Lords to demand clinical commissioning groups are more accountable

The House of Lords will demand that clinical commissioning groups are made more accountable and seek to make health and wellbeing boards 'key decision makers' when it debates the Health Bill in autumn, a former health minister has said.

Lord Hunt: clinical commissioning groups must be made accountable (Photograph: GPonline.com/David Solomons)
Lord Hunt: clinical commissioning groups must be made accountable (Photograph: GPonline.com/David Solomons)

At the NHS Confederation’s annual conference in Manchester on Friday, Lord Phillip Hunt, Labour peer and shadow deputy leader of the House of Lords, said clinical commissioning groups must be made accountable as they will be handed 'enormous' budgets.  

He said there will be a ‘lot of focus’ on GP performance in the House of Lords debates, as a ‘problem’ within the current plans is that clinical commissioning groups do not have any levers to ensure their constituent GPs comply with their aims.  

Lord Hunt also said that although the health and wellbeing boards are the ‘big winners’ following the listening exercise, many in the House of Lords will seek to enhance their role to be the ‘key decision makers’ locally.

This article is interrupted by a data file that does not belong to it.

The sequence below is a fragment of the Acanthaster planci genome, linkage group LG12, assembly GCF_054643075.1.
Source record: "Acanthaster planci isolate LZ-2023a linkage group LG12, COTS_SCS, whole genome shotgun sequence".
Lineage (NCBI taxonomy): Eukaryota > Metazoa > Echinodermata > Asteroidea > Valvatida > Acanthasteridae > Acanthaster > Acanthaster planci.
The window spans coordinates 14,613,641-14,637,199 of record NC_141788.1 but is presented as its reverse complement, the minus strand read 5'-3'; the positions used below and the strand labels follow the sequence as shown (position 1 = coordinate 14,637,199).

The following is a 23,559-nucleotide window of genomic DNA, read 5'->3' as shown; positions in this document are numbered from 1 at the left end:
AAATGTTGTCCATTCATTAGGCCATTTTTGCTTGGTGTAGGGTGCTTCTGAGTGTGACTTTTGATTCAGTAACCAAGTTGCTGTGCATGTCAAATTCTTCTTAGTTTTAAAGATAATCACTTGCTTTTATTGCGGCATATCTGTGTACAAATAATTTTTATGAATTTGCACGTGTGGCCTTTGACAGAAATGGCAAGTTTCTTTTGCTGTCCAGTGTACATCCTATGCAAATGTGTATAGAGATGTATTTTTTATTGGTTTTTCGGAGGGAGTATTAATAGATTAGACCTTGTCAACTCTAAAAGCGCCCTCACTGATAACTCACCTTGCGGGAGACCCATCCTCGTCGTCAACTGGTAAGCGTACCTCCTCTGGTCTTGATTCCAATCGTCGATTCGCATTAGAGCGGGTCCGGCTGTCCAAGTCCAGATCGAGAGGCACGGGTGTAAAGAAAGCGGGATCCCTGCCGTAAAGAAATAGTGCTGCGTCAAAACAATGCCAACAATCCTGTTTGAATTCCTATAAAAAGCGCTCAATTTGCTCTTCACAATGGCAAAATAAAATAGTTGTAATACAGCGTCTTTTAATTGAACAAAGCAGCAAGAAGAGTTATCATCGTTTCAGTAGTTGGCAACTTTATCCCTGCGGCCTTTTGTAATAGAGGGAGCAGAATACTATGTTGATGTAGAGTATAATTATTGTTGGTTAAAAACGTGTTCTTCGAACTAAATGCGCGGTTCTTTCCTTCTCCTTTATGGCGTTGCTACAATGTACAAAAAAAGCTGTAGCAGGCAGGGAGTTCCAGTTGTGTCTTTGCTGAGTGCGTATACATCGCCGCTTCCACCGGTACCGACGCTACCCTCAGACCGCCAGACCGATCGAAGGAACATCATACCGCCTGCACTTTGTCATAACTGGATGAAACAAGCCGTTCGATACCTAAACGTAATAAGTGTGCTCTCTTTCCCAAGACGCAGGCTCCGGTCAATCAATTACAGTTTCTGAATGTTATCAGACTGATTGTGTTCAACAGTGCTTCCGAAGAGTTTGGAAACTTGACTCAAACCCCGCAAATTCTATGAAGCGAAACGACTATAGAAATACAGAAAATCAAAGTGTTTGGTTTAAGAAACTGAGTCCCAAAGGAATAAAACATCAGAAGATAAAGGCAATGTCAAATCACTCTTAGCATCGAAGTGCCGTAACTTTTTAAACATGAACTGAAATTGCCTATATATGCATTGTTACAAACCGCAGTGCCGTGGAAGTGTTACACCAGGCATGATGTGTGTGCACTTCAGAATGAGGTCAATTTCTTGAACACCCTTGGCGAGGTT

He said: ‘Given all the fog about who’s going to make decisions in the future it will be very tempting to look at those health and wellbeing boards as a body that will bring all of this together.’

The role of competition and Monitor will be the ‘big debate’ in the House of Lords, he said, outlining that there will be a ‘lot of effort’ made to give Monitor a much ‘stronger remit’ around integration.  

Lord Hunt, meanwhile, said that whether the House of Lords inflicts ‘real damage’ on the Health Bill will depend on what the NHS and its stakeholders make of the changes to the Bill.

He added that it will also be influenced by the BMA’s campaign to drop the Bill and whether this translates into ‘strong pressure’ to take key clauses out of the legislation, such as the sections around competition.

It comes as Liberal Democrat peer Baroness Shirley Williams said the government held a ‘genuine’ listening exercise, and the NHS Future Forum’s report did a ‘good job’ of isolating concerns.

But she said there are still issues that have yet to be ‘seriously addressed’, including ambiguity around the role of choice and competition.

She also said the Health Bill’s provisions around the training of doctors is ‘very sketchy’, warning that it would be ‘very foolish’ to abolish deaneries.

Baroness Williams also denied accusations that the amended Health Bill is a ‘done deal’ for Liberal Democrats, outlining that it is still ‘in play’.

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